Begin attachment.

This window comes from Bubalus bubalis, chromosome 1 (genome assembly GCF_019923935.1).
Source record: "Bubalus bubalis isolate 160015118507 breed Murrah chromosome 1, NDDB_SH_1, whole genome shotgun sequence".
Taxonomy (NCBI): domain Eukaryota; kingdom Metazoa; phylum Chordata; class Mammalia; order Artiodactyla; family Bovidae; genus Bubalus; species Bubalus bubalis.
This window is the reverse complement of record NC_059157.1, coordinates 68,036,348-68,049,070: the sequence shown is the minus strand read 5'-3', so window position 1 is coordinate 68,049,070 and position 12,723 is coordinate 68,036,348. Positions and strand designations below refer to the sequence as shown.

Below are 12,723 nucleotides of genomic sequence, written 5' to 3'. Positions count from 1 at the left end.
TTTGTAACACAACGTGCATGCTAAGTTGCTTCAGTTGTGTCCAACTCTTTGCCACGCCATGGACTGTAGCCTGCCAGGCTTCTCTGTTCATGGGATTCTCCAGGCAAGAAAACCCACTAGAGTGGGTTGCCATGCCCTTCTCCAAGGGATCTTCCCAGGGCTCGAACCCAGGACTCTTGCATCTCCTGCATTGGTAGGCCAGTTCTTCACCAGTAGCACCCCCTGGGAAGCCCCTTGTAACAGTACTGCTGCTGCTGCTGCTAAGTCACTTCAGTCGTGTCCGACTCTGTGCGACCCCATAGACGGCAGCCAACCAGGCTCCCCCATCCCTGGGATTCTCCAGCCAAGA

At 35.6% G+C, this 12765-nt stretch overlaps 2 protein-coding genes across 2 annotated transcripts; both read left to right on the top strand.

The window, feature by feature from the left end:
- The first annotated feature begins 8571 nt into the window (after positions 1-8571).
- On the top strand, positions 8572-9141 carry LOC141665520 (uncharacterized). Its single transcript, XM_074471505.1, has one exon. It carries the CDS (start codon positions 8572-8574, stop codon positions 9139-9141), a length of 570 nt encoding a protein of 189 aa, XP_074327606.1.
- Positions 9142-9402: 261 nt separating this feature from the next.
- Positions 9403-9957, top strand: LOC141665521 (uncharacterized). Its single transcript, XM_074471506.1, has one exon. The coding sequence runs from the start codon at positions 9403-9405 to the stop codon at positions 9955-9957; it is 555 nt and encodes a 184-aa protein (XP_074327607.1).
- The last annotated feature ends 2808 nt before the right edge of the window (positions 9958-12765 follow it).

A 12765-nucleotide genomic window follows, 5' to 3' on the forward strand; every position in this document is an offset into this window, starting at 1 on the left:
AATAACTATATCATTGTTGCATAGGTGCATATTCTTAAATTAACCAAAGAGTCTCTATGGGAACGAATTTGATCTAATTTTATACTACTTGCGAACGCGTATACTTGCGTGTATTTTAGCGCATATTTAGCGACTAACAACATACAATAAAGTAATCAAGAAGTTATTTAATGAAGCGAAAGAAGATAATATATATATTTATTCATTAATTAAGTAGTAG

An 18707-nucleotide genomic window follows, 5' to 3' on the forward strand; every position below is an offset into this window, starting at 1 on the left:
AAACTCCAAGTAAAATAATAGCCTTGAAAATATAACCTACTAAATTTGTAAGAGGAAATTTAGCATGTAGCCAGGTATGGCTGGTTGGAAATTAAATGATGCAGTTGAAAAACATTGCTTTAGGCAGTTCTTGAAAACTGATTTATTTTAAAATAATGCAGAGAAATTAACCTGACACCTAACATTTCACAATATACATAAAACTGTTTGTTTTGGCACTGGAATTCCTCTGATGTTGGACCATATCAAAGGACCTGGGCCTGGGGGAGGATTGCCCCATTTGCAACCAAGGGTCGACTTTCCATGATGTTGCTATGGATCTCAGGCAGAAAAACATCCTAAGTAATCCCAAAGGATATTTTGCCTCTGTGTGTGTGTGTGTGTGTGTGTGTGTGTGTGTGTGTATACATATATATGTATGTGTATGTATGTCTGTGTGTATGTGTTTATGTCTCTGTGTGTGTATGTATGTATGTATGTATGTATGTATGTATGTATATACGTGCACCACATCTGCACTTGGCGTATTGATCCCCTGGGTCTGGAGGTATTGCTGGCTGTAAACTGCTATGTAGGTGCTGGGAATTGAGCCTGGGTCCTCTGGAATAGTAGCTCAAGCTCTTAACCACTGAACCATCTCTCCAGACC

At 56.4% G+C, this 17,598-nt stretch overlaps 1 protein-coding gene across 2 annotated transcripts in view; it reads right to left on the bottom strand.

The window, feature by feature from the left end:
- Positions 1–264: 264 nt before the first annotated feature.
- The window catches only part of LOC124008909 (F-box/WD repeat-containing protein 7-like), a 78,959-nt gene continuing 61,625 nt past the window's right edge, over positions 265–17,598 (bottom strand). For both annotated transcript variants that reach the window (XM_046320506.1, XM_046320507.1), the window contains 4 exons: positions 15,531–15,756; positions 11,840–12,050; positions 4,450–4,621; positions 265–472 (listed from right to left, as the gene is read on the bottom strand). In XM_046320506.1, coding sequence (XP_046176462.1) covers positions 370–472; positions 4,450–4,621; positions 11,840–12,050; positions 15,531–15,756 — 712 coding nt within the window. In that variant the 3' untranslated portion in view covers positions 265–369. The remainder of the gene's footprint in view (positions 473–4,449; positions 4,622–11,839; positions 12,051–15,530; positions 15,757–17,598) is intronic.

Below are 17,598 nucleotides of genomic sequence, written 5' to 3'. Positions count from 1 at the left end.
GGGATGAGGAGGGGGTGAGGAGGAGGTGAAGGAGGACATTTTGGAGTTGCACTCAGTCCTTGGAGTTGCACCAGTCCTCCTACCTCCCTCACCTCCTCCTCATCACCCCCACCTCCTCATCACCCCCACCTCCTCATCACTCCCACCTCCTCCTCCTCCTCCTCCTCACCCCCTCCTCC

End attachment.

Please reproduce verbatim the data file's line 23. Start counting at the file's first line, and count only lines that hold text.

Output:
GGGATGAGGAGGGGGTGAGGAGGAGGTGAAGGAGGACATTTTGGAGTTGCACTCAGTCCTTGGAGTTGCACCAGTCCTCCTACCTCCCTCACCTCCTCCTCATCACCCCCACCTCCTCATCACCCCCACCTCCTCATCACTCCCACCTCCTCCTCCTCCTCCTCCTCACCCCCTCCTCC